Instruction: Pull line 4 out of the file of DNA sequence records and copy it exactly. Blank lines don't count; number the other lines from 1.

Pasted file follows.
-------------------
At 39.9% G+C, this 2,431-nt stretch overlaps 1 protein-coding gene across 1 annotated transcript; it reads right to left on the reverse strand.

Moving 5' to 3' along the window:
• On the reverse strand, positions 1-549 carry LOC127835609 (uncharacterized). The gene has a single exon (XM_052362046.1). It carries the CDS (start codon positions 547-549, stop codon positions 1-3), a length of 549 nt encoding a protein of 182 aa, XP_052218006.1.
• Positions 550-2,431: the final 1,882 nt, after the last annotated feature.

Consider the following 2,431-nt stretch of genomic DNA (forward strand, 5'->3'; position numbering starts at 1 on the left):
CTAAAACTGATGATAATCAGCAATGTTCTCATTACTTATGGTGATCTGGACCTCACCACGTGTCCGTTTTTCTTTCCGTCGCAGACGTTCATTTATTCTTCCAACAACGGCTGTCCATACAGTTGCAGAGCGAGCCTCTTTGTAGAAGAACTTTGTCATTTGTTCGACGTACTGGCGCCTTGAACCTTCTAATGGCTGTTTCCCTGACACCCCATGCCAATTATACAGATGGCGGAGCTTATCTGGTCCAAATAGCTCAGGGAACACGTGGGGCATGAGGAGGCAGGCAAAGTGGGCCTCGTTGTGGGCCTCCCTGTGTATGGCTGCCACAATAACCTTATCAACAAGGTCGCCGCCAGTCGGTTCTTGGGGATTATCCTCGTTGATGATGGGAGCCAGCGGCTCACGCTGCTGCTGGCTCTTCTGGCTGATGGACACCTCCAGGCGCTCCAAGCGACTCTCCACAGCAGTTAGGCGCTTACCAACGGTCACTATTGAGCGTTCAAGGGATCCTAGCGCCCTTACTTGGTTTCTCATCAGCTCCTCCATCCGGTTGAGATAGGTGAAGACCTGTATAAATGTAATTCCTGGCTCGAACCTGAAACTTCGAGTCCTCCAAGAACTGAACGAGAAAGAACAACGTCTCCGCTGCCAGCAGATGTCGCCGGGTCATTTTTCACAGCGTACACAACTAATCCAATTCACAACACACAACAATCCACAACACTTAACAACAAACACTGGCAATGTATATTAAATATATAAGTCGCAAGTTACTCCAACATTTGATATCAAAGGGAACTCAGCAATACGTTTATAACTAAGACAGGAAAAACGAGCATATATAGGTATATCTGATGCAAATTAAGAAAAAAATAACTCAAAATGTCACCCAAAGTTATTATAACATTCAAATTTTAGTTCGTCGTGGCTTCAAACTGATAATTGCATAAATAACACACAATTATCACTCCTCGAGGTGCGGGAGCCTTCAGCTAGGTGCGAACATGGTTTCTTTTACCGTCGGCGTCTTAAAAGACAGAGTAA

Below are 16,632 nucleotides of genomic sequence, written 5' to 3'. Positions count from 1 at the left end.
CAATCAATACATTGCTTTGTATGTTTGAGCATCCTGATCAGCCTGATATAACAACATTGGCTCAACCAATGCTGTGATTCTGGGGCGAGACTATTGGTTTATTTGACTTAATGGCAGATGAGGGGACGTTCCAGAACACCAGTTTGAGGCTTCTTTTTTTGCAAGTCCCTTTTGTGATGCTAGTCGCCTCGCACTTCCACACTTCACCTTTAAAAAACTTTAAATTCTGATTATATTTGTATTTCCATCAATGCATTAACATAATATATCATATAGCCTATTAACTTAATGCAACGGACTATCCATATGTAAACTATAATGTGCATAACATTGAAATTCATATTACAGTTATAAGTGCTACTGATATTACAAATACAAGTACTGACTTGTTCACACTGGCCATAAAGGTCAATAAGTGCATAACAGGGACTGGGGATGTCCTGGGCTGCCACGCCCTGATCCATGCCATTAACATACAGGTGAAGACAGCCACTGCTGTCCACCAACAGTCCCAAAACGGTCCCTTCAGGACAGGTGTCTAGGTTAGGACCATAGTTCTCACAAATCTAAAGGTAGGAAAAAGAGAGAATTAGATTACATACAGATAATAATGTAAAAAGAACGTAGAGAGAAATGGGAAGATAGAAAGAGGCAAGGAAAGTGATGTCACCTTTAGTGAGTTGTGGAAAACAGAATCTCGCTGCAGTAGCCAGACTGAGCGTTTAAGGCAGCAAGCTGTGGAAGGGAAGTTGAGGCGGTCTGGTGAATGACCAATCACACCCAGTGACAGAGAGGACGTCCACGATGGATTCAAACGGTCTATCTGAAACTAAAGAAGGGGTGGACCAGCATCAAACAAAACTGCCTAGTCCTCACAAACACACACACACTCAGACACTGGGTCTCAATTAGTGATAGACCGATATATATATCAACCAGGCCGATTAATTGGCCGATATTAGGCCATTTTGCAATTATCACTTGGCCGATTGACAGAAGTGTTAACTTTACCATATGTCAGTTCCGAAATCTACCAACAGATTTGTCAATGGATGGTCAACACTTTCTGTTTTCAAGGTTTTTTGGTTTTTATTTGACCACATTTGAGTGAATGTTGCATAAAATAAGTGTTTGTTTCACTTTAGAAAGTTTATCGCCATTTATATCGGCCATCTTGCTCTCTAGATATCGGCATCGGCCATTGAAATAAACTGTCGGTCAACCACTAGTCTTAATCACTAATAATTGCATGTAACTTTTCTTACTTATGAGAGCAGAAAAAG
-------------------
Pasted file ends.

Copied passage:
• Positions 550-2,431: the final 1,882 nt, after the last annotated feature.